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Am J Emerg Med. 2019 Jun 4. pii: S0735-6757(19)30383-3. doi: 10.1016/j.ajem.2019.06.006. [Epub ahead of print]

Accuracy of point-of-care ultrasound and radiology-performed ultrasound for intussusception: A systematic review and meta-analysis.

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Department of Epidemiology, Johns Hopkins University Bloomberg School of Public Health, Baltimore, MD, USA; Department of Pediatrics, Driscoll Children's Hospital, Corpus Christi, TX, USA.
Department of Emergency Medicine, National Taiwan University Hospital, Taipei, Taiwan.
Department of Emergency Medicine, Johns Hopkins University School of Medicine, Baltimore, MD, USA.
Department of Pediatric Emergency Medicine, The University of Texas at Austin School of Medicine, Austin, TX, USA.
Department of Emergency Medicine, John Peter Smith Hospital, Fort Worth, TX, USA.
Department of Medical Imaging, Changhua Christian Hospital, Changhua, Taiwan.
Department of Emergency Medicine, Maimonides Medical Center, Brooklyn, NY, USA.
Department of Emergency Medicine, National Taiwan University Hospital, Taipei, Taiwan. Electronic address:



It is unclear whether point-of-care ultrasound (POCUS) by emergency medicine physicians is as accurate as radiology-performed ultrasound (RADUS). We aim to summarize the diagnostic accuracy of ultrasonography for intussusception and to compare the performance between POCUS and RADUS.


Databases were searched from inception through February 2018 using pre-defined index terms. Peer-reviewed primary studies that investigated the diagnostic accuracy of ultrasound for intussusception in children were included. The study is reported using Preferred Reporting Items for a Systematic Review and Meta-analysis of Diagnostic Test Accuracy Studies (PRISMA-DTA). Meta-analysis of the diagnostic accuracy of ultrasound for intussusception was conducted using the random-effects bivariate model. Subgroup analysis (POCUS vs RADUS) was also performed. Meta-regression was utilized to determine if the diagnostic accuracy between POCUS and RADUS was significantly different.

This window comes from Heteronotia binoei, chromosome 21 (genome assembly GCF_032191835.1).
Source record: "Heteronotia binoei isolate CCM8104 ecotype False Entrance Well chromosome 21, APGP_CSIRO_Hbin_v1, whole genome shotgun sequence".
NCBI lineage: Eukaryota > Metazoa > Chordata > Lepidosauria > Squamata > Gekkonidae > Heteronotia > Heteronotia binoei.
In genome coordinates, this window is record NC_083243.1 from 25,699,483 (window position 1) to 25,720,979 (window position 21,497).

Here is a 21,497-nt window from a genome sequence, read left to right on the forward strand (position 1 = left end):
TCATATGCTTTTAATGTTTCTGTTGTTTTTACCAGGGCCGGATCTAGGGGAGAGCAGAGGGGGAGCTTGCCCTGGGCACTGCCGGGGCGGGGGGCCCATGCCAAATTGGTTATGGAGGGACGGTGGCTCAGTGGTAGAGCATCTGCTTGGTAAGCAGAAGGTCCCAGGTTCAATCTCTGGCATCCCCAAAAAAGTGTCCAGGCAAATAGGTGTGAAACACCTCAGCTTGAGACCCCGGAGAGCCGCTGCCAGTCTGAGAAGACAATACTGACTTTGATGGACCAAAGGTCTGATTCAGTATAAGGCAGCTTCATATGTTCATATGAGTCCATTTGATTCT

Thirty studies (n = 5249) were included in the meta-analysis. Ultrasonography for intussusception has a sensitivity: 0.98 (95% CI: 0.96-0.98), specificity: 0.98 (95% CI: 0.95-0.99), positive likelihood ratio: 43.8 (95% CI: 18.0-106.7) and negative likelihood ratio: 0.03 (95% CI: 0.02-0.04), with an area under ROC (AUROC) curve of 0.99 (95% CI: 0.98-1.00). Meta-regression suggested no significant difference in the diagnostic accuracy for intussusception between POCUS and RADUS (AUROC: 0.95 vs 1.00, p = 0.128).


Current evidence suggested POCUS has a high diagnostic accuracy for intussusception not significantly different from that of RADUS.


Diagnostic accuracy; Intussusception; Meta-analysis; Point-of-care ultrasound


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